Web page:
Hearing Tomis sing and play guitar
Watching Nancy get on the floor and play with kids
Listening to Arthur wax poetic about fascinating ideas
Watching Dean interact with kids so thoughtfully and respectfully
Seeing Felicia bring out the wild in the quiet kids and the quiet in the wild ones
Hearing Dan turn everything into an opportunity to learn something about science or the world
Looking at Drew’s intricate doodles
Seeing Abe genuinely get excited about all the kids ideas
Watching Charlotte be a friend to everyone
Seeing Elaine intently confer with kids on their writing projects
Hearing Luc always checking in on how people are feeling
Seeing Ryan demonstrate strength in love
Watching Bear savor every little thing
Seeing Leigh jump into everything to make things happen
Listening to Sarah wholeheartedly share her gifts with everyone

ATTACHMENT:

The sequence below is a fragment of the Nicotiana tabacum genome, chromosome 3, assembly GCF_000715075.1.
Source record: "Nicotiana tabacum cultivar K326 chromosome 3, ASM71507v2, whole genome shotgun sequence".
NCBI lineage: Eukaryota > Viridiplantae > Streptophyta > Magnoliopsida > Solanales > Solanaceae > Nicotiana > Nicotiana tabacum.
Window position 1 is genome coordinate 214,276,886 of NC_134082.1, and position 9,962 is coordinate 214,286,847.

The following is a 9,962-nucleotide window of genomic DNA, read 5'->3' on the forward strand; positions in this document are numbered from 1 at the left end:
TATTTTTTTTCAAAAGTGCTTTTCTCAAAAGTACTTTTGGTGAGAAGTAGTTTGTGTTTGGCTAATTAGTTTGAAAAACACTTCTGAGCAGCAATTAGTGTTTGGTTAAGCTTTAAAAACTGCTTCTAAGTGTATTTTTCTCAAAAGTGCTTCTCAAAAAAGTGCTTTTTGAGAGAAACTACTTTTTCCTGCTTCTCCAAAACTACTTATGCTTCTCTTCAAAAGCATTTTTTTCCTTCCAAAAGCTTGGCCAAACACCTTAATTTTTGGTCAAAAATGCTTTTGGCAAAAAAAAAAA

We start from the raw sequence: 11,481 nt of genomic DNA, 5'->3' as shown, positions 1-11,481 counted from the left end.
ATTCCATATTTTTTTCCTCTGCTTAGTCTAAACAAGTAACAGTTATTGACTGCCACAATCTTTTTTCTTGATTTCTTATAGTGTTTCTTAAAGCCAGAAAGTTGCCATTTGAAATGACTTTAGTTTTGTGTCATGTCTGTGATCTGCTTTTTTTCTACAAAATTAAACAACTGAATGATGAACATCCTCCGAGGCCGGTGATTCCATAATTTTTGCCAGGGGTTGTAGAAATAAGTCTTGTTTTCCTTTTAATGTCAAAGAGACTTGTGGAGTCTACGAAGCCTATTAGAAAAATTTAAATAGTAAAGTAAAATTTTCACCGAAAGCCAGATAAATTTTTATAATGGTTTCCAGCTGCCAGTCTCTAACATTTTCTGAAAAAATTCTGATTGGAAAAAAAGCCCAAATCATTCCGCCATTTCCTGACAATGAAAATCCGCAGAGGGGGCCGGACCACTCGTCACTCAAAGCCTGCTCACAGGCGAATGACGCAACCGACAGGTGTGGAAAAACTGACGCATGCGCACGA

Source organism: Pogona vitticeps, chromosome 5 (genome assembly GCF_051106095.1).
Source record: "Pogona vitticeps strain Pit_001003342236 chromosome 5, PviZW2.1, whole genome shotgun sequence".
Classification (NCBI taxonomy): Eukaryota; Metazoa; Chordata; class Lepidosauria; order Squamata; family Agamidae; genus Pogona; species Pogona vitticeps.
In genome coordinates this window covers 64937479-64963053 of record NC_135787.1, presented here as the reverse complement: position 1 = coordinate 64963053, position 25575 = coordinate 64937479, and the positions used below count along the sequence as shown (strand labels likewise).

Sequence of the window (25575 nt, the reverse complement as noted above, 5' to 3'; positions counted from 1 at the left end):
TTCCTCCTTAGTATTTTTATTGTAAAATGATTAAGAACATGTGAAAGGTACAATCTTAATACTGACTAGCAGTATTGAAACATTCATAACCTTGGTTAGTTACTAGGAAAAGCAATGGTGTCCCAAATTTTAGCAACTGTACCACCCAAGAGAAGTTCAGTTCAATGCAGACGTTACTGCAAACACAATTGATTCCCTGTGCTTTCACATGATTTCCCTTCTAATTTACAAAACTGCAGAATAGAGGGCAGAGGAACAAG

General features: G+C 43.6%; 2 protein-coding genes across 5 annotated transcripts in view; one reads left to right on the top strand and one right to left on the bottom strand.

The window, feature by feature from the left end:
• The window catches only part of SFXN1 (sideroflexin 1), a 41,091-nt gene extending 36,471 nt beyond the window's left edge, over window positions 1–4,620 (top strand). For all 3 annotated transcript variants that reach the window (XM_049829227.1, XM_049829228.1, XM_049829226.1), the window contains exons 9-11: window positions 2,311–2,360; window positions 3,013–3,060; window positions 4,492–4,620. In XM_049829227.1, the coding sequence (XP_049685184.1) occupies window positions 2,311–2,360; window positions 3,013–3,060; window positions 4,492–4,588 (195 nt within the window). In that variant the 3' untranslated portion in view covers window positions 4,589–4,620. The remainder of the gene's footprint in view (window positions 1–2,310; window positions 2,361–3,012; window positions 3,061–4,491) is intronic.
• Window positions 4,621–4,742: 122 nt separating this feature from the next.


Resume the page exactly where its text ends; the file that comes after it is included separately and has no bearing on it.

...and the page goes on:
Why I’m in love with the Agile Learning Model

(Abram’s pre-ALF BIO)

It’s the last day of camp and it seems like a time for reflections.  Over the coming weeks, I intend to ‘chew over’ and integrate a lot of the material that we’ve worked on and the experiences we’ve shared.

Right now, I’d like to share with the community the biographical statement that I submitted before coming to the ALF Summer Intensive.  Many would have already seen this in the Google Doc, but I wanted to post it here too, for posterity (within our community).

Read more

Highlights

A few random highlights from my previously recorded thoughts:

At first I thought the handsignals were really silly, and wondered why the standard head-nods and lack thereof didn’t suffice.  But halfway through the second day, I find that I like the hand signals.  They help me stay focused and not looking around for someone to trade sideways glances with.  They let me express myself without being rude when someone else is talking.  They fill a void in our often discussion-heavy culture that probably needed filling.